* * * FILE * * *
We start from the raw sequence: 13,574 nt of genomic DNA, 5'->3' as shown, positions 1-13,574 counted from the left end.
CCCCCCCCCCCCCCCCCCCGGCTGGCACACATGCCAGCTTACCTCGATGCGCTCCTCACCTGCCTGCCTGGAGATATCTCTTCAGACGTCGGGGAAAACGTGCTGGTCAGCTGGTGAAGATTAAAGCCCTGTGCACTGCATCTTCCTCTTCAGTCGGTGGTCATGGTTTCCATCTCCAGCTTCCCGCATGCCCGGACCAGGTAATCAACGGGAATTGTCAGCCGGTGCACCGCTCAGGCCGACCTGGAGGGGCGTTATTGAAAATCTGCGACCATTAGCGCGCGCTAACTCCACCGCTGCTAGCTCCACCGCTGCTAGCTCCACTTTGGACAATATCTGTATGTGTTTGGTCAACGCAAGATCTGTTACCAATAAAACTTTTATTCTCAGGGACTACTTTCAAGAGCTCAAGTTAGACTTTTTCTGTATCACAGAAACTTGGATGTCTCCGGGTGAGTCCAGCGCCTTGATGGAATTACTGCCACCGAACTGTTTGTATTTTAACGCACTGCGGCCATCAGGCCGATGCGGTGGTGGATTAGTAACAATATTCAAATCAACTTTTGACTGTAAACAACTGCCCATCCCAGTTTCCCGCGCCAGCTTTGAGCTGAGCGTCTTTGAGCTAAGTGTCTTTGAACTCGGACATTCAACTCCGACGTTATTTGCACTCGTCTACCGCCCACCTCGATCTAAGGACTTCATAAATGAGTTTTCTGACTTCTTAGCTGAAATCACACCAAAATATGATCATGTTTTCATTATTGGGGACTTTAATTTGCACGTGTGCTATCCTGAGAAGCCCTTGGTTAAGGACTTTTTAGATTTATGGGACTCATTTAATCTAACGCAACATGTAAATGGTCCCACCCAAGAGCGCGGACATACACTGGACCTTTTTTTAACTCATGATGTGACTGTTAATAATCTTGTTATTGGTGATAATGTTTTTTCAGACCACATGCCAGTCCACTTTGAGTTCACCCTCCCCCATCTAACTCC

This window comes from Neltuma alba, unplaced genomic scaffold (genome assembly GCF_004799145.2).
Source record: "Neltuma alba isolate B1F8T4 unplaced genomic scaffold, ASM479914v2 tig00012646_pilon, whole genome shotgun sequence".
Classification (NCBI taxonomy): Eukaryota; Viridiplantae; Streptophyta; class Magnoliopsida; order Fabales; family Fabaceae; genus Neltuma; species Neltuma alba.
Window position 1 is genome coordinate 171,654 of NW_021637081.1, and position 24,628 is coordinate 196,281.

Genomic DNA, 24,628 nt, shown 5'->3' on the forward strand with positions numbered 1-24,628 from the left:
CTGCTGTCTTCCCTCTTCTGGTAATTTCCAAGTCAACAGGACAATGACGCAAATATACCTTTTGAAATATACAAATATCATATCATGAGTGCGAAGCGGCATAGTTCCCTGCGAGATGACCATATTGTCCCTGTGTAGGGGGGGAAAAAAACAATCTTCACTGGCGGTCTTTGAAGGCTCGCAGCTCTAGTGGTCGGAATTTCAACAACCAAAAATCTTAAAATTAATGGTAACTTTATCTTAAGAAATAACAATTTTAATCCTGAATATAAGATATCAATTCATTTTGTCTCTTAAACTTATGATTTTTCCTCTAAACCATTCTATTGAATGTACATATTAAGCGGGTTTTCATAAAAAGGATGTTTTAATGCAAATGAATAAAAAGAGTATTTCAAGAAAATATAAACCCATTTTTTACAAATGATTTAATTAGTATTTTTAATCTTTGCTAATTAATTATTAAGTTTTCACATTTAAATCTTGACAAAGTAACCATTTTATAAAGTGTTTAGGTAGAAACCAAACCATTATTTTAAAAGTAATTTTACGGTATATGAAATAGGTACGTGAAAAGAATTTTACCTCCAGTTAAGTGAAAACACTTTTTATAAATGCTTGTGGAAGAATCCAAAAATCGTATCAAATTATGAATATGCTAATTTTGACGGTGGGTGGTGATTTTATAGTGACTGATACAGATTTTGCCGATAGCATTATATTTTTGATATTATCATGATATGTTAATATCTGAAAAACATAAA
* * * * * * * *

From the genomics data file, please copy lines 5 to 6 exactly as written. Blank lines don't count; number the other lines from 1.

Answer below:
Classification (NCBI taxonomy): Eukaryota; Viridiplantae; Streptophyta; class Magnoliopsida; order Fabales; family Fabaceae; genus Neltuma; species Neltuma alba.
Window position 1 is genome coordinate 171,654 of NW_021637081.1, and position 24,628 is coordinate 196,281.